They provide a bird's eye view of the city, but sightseeing helicopters are infuriating residents from Lower Manhattan to the Upper West Side. The de Blasio administration is trying to find a compromise. NY1's Michael Scotto filed the following report.
It's the most famous skyline in the world. So it's no surprise that tourists flock to the Downtown Manhattan Heliport on the East Side to cough up at least $150 for a 15-minute ride high above the Hudson.
"We just want to be able to see it from the sky to see where we are kind of going," said one tourist.
NY1 took one of those flights this week, lifting off from a waterside heliport into the bright blue skies of Manhattan.
Our pilot, Captain John Feldan, flew up the Hudson to about 79th Street, did a U-turn and then flew back downtown. It's a ride he does multiple times a day.
However, it's a ride that annoys residents in the flight path, and it's why some City Council members are pushing legislation to ban tourist helicopters altogether.
Cheré Campbell says she hears them whenever she's inside her West 89th Street apartment.
"I feel that it is an assault," she said. "To inflict noise on people is an act of violence."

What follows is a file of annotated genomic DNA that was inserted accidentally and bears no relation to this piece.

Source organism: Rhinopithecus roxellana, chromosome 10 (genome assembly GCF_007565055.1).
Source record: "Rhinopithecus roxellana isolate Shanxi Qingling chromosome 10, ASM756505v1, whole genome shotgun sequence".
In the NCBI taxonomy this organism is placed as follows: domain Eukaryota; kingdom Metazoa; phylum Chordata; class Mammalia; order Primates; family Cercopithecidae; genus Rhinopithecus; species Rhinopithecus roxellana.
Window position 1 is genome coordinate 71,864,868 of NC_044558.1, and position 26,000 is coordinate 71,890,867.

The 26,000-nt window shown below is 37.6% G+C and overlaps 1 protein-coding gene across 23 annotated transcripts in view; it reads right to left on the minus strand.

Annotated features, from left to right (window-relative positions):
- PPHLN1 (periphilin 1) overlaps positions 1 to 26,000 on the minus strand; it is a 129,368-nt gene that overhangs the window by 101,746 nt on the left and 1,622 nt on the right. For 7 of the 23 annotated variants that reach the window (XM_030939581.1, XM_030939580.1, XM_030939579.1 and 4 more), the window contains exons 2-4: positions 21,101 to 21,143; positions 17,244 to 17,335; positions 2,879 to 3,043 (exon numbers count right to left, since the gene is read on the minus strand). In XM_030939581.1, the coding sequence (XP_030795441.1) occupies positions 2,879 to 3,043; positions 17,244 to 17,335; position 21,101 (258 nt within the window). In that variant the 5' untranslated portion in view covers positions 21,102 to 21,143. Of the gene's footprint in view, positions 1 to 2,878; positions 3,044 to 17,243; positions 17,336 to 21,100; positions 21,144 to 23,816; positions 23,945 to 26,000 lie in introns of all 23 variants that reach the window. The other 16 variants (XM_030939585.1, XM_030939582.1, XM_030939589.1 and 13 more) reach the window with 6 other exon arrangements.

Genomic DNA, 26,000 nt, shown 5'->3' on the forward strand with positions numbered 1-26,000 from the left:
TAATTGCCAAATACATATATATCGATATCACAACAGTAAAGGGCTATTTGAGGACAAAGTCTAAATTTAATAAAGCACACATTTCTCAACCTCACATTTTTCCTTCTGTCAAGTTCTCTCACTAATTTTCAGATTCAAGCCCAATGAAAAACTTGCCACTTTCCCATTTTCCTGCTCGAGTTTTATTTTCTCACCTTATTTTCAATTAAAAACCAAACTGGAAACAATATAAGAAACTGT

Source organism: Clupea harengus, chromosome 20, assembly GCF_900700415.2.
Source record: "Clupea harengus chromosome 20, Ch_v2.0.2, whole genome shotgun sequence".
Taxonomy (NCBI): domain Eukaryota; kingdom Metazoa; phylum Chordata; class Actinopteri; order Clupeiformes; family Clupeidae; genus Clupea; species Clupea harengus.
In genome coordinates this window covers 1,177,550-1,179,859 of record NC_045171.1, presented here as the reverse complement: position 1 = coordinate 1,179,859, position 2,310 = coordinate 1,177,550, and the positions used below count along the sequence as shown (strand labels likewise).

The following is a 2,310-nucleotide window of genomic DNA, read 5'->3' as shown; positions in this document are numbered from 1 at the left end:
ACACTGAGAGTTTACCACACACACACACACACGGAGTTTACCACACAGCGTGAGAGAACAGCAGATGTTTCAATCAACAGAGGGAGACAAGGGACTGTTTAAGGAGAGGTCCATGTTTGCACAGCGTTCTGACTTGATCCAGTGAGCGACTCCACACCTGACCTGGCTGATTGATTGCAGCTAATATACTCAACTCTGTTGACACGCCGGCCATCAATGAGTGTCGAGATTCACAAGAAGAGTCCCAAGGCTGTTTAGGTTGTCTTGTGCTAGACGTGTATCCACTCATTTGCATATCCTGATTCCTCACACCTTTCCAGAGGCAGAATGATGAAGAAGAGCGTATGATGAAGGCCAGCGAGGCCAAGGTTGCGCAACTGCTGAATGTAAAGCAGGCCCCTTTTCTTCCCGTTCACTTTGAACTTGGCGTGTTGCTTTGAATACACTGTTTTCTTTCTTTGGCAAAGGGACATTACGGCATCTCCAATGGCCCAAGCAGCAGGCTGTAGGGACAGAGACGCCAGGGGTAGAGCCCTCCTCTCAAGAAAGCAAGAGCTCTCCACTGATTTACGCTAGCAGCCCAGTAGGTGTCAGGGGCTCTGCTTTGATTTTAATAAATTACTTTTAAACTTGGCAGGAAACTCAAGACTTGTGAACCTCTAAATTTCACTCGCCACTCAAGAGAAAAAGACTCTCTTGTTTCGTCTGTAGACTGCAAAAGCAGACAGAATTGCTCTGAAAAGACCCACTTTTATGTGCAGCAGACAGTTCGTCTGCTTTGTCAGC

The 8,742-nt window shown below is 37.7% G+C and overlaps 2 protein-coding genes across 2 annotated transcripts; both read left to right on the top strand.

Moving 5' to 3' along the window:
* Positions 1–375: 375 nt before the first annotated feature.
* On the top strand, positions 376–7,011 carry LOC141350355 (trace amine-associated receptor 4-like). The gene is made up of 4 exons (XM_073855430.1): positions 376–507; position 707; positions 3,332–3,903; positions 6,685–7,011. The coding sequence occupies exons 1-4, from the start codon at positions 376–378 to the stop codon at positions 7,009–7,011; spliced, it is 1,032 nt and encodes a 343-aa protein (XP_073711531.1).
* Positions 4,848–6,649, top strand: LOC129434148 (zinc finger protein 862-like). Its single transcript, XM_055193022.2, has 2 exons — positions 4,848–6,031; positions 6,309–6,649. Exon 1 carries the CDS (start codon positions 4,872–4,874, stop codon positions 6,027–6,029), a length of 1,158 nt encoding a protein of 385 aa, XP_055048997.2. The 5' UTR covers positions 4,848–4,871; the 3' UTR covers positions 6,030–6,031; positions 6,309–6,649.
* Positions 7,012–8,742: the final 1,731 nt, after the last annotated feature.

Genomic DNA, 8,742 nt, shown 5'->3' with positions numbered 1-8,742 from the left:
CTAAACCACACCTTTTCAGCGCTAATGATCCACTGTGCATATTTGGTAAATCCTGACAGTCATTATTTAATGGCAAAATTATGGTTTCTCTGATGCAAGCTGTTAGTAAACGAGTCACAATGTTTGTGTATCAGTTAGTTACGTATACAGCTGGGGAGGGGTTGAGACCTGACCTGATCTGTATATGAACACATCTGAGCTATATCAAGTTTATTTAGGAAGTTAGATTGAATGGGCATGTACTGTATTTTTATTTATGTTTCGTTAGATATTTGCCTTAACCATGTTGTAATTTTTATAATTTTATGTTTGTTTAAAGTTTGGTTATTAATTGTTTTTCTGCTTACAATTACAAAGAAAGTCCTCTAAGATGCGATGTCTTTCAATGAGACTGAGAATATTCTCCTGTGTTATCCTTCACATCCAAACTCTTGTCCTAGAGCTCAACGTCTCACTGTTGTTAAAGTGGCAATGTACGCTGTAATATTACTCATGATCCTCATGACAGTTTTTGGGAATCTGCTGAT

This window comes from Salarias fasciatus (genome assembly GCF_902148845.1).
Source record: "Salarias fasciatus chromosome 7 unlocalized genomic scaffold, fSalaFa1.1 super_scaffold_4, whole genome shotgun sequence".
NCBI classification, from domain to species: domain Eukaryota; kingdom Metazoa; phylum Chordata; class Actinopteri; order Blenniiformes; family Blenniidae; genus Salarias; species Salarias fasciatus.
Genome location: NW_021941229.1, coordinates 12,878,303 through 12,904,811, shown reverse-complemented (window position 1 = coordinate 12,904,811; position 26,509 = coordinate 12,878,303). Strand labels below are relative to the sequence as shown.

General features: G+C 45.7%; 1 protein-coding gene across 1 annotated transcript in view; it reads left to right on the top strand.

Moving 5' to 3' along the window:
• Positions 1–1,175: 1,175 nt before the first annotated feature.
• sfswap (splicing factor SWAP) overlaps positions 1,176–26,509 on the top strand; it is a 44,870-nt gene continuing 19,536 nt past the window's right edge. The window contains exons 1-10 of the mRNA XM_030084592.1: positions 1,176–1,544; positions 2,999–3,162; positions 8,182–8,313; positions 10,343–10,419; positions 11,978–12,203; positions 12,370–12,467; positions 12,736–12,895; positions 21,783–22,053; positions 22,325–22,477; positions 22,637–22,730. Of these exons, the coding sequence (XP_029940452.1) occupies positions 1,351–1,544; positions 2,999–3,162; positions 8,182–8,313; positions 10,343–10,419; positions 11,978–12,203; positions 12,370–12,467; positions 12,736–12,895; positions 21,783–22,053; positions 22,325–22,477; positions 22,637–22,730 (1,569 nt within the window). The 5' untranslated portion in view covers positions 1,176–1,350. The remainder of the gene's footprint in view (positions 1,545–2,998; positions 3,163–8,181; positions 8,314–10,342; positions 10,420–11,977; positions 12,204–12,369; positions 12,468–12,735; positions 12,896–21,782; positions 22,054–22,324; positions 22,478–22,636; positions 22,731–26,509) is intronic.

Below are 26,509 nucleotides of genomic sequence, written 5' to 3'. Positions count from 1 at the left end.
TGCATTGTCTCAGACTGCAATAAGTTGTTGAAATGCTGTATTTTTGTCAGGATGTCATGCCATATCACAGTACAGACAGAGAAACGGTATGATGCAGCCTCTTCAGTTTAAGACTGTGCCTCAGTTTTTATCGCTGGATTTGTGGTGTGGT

Operators say there are 40,000 flights per year. This time of the year isn't considered all that busy, but it's still quite active here, with helicopters taking off every several minutes.
The city says in 2014, there were nearly 1,300 helicopter noise complaints to 311, but only 162 of those were related to tours.
Upper West Side Council member Helen Rosenthal says that's only part of the story.
"The amount of complaints has actually gone up to my office, anyway," she said.
The de Blasio administration opposes the bill, now stalled in the City Council, and says it's trying to negotiate a compromise with operators to make the flights more bearable for residents.
As for the helicopter industry, it says 200 jobs would be scrapped if the ban were enacted.
"As I live by the path of LaGuardia Airport, I don't want to see everybody at LaGuardia and the airlines out of business because I hear a little noise every now and then," said Brian Tolbert, manager of the Downtown Manhattan Heliport.
But that noise is why this fight has become so loud.